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This typically happens in series which retain a recurring villain who, after failing in their plans the last time, has seen fit to replace their forces with newer enemies for the hero, whether in part or in whole. A variation of this trope is for the EliteMooks or {{Giant Mook}}s from the previous iteration to now to be the ''standard'' Mooks. Another variation is that a new BigBad comes with their own, more powerful forces. This is usually because the villain is attempting to learn from his or her mistakes during the previous altercation--after all, if something doesn't work once, why try it again? New enemies could catch the heroes off-guard, or make it much more difficult to adjust. Or, the villain might just want to send a message about what happens when [[YouHaveFailedMe his minions aren't up to task]].

to:

This typically happens in series which retain a recurring villain who, after failing in their plans the last time, has seen fit to replace their forces with newer enemies for the hero, whether in part or in whole. A variation of this trope is that a new BigBad comes with their own, more powerful forces. Another variation is for the EliteMooks or {{Giant Mook}}s from the previous iteration to now to be the ''standard'' Mooks. Another variation is that a new BigBad comes with their own, more powerful forces. Mooks. This is usually because the villain is attempting to learn from his or her mistakes during the previous altercation--after all, if something doesn't work once, why try it again? New enemies could catch the heroes off-guard, or make it much more difficult to adjust. Or, the villain might just want to send a message about what happens when [[YouHaveFailedMe his minions aren't up to task]].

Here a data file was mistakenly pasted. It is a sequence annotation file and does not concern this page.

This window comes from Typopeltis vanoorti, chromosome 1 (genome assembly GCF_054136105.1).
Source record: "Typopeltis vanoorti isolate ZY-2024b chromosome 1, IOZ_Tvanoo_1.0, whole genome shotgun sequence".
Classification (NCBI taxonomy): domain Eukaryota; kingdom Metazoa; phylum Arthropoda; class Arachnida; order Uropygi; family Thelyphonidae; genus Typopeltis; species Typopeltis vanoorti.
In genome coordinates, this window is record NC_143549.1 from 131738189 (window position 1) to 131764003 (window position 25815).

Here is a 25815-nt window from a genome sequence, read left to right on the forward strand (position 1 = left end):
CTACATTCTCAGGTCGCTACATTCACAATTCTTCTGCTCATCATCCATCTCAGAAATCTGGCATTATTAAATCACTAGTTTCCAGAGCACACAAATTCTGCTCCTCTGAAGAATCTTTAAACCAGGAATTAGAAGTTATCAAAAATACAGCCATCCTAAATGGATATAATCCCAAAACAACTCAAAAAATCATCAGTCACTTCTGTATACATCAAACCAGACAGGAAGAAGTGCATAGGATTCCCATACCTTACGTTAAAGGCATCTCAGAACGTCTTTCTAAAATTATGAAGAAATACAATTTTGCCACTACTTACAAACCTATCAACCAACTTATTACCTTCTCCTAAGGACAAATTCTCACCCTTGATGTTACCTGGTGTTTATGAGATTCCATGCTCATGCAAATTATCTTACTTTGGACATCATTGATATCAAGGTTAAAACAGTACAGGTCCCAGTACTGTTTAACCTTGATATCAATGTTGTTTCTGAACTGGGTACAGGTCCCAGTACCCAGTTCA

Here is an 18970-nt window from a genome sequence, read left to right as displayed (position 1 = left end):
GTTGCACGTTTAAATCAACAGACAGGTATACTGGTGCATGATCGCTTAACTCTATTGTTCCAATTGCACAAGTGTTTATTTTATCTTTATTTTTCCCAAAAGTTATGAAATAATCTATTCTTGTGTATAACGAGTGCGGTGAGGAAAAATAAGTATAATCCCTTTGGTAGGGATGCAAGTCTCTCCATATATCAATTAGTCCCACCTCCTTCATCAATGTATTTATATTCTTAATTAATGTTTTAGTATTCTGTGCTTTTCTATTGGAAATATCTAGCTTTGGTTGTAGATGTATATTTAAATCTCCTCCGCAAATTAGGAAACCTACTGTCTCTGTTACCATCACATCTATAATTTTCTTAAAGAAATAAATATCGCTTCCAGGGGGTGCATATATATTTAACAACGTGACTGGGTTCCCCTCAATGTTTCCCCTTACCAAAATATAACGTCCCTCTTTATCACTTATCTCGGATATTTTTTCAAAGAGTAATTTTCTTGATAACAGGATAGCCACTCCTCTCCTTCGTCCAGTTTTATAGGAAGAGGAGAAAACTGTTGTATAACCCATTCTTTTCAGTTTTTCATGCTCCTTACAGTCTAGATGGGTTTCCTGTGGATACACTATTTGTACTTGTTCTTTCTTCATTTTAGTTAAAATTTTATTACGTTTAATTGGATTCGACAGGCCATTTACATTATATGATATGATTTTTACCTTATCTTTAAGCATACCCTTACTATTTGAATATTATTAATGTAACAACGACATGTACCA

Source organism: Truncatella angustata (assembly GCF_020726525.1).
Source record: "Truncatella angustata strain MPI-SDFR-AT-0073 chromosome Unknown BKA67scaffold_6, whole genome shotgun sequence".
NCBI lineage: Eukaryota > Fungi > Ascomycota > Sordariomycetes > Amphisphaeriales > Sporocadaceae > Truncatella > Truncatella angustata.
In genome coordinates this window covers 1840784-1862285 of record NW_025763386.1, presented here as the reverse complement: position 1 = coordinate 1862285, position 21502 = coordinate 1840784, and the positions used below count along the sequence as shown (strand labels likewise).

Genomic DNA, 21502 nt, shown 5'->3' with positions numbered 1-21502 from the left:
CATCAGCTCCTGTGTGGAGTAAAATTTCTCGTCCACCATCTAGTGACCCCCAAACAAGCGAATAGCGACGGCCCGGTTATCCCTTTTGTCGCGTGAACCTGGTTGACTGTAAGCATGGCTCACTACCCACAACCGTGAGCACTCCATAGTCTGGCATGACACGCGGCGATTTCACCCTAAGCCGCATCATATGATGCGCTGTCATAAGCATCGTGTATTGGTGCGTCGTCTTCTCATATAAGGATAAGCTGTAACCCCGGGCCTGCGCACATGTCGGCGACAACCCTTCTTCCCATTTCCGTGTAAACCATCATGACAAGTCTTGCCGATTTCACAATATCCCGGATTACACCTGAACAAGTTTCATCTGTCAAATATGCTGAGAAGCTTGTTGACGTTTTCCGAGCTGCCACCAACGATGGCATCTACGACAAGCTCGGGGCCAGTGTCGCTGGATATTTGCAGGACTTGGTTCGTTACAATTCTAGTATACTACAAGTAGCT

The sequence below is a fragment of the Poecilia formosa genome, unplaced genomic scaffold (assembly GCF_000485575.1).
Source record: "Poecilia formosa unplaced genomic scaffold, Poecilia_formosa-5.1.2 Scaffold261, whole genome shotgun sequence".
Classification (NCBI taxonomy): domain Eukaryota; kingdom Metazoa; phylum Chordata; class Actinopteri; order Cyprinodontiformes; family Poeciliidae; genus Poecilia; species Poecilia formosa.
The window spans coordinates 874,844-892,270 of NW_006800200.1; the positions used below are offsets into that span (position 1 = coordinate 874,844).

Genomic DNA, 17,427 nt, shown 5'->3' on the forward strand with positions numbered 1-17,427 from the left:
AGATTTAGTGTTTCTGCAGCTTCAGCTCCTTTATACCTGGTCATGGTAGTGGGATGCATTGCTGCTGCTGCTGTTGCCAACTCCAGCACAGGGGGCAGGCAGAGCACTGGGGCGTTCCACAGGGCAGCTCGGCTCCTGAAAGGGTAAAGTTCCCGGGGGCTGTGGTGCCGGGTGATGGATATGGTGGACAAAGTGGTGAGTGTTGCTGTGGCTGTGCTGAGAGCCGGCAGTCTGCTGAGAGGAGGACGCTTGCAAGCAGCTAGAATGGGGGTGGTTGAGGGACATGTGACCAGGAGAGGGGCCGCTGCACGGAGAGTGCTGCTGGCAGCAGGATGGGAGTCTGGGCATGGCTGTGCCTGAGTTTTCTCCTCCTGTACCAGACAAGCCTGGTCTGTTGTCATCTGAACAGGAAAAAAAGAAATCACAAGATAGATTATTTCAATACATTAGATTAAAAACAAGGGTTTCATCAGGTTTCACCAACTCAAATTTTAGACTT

24th Feb '16 9:04:22 AM KingZeal
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->'''Goldar:''' "Might I suggest we send down a group of Putties to attack the Rangers? They're in the open and will be easy prey."
->'''Lord Zedd:''' ''(laughs evilly)'' "Your Putties are as useless to me as you are. I have my own army of Putties, the likes of which you have never seen!"
-->--''Series/MightyMorphinPowerRangers''




This typically happens in series which retain a recurring villain who, after failing in their plans the last time, has seen fit to replace their forces with newer enemies for the hero, whether in part or in whole. A variation of this trope is for the EliteMooks or {{Giant Mook}}s from the previous iteration to now to be the ''standard'' Mooks. This is usually because the villain is attempting to learn from his or her mistakes during the previous altercation--after all, if something doesn't work once, why try it again? New enemies could catch the heroes off-guard, or make it much more difficult to adjust. Or, the villain might just want to send a message about what happens when [[YouHaveFailedMe his minions aren't up to task]].

to:

\nThis typically happens in series which retain a recurring villain who, after failing in their plans the last time, has seen fit to replace their forces with newer enemies for the hero, whether in part or in whole. A variation of this trope is for the EliteMooks or {{Giant Mook}}s from the previous iteration to now to be the ''standard'' Mooks. Another variation is that a new BigBad comes with their own, more powerful forces. This is usually because the villain is attempting to learn from his or her mistakes during the previous altercation--after all, if something doesn't work once, why try it again? New enemies could catch the heroes off-guard, or make it much more difficult to adjust. Or, the villain might just want to send a message about what happens when [[YouHaveFailedMe his minions aren't up to task]].